When have you been positive that you carefully reviewed something you wrote and later spotted an obvious error?
While editing tools are helpful, the typical practice of reviewing material on a screen makes people vulnerable to overlooking mistakes. Lack of focus is the underlying reason, and the more content, the greater the odds that pesky issues—and big messes—will be missed.
Editing content-rich documents also demands patience, and people are in a hurry. Therefore, many writers skip needed editing steps.
Some are careful but compartmentalize the review process, assigning segments of editing to different people.
Some scrutinize all the separate components themselves but never fully contemplate the big picture.
In other words, for the sake of time, many people (surprisingly) don’t read every page of their drafts from start to finish without interruption. I know of authors who’ve never read their entire books until after publishing, and that’s when preventable problems appeared.
Interestingly, editors can be conscientious yet not realize that pausing momentarily to correct or improve one little thing, such as to revise a couple of sentences or check a fact, is a distraction.
Why does that matter?
Any interruption can cause the reader to lose track of what transpired before the break. Consider how readily two people might forget what they were discussing after a minor break in their conversation.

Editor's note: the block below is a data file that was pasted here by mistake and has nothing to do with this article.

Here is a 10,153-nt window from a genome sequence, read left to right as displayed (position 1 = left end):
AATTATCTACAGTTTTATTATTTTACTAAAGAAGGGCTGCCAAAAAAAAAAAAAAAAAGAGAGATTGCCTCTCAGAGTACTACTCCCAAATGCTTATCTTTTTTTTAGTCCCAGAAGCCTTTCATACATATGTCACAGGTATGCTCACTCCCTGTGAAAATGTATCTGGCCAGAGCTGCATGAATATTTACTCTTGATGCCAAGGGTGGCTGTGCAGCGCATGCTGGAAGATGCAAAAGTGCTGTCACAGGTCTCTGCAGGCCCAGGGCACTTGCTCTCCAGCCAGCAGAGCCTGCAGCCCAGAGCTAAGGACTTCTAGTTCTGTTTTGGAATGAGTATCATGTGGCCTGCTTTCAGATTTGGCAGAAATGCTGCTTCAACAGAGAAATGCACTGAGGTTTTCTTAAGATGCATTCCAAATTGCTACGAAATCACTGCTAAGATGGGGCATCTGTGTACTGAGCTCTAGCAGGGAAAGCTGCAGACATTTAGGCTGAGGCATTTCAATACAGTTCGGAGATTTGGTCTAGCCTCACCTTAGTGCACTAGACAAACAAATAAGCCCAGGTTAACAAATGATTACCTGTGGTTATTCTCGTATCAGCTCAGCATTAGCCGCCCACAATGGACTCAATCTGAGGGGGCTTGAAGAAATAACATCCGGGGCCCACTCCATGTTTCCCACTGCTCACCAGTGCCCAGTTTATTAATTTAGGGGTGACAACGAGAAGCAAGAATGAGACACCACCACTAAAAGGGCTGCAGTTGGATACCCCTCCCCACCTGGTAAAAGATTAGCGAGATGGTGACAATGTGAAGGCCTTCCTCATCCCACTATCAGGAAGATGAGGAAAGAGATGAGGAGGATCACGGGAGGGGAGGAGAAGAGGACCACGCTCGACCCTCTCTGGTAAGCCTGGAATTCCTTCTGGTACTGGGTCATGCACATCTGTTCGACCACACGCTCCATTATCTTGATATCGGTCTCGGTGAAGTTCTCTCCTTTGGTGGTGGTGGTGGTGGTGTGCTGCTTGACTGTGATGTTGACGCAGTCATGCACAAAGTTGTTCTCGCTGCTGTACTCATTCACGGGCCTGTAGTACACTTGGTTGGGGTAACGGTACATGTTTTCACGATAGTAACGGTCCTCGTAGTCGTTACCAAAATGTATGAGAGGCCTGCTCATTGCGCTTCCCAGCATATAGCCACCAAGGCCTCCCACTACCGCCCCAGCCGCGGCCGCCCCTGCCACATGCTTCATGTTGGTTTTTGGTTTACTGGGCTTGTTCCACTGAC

Where did we leave off?
Did I already tell you that?
Let me start over.
The potential impact of a distraction is failure to address a variety of concerns, including the following:
- Needless repetition
- Inadequate summaries or reminders
- Ambiguous references
- Omitted material
- Off-topic information
- Too much information
- Out-of-place information
- Unnatural transitions between topics or sections
- Incompatible writing styles
To help my clients recognize such glitches, I’ll advise them to “sit on their hands and read.” In other words, take in the full presentation and deal with precise problems later. Any thoughtful communicator, however, will be compelled, at the very least, to point out what is wrong or dissatisfying.
Since making notations can be just as distracting as making corrections, I suggest using only a highlighter to signal a return to the problematic place on the next round.
No other marking should be necessary. If the reader returns and cannot identify or recall the issue, then the individual may not have been thinking or interpreting the material clearly on the previous round or possibly grew less focused on the subsequent review. (Real problems don’t magically disappear!)
Benefits of reviewing only with a highlighter:
- Shines a spotlight on problems so they are easily found
- Prevents the reader from typing/writing comments and changes
- Provides a comprehensive and efficient round of reviewing to time-strapped writers and editors
- Adds value at different rounds of editing, such as midway through and late in the process
For most people, the eyes and brain more reliably process information and register mishaps on a hard copy versus a screen. If printing isn’t an option, the highlighter tool remains effective, but the editor must be committed to using it exclusively during the designated round.
By the way, children love using highlighters, so if you have young writers in your life, consider teaching them to adopt the habit of reviewing in color!
Sallie W. Boyles, a.k.a. Write Lady
Thoughts or questions? Please contact Sallie Boyles, owner of Write Lady Inc., to exchange ideas about effective communications and gain from professional writing and editing services. Receive monthly tips and insights by subscribing at https://WriteLady.com.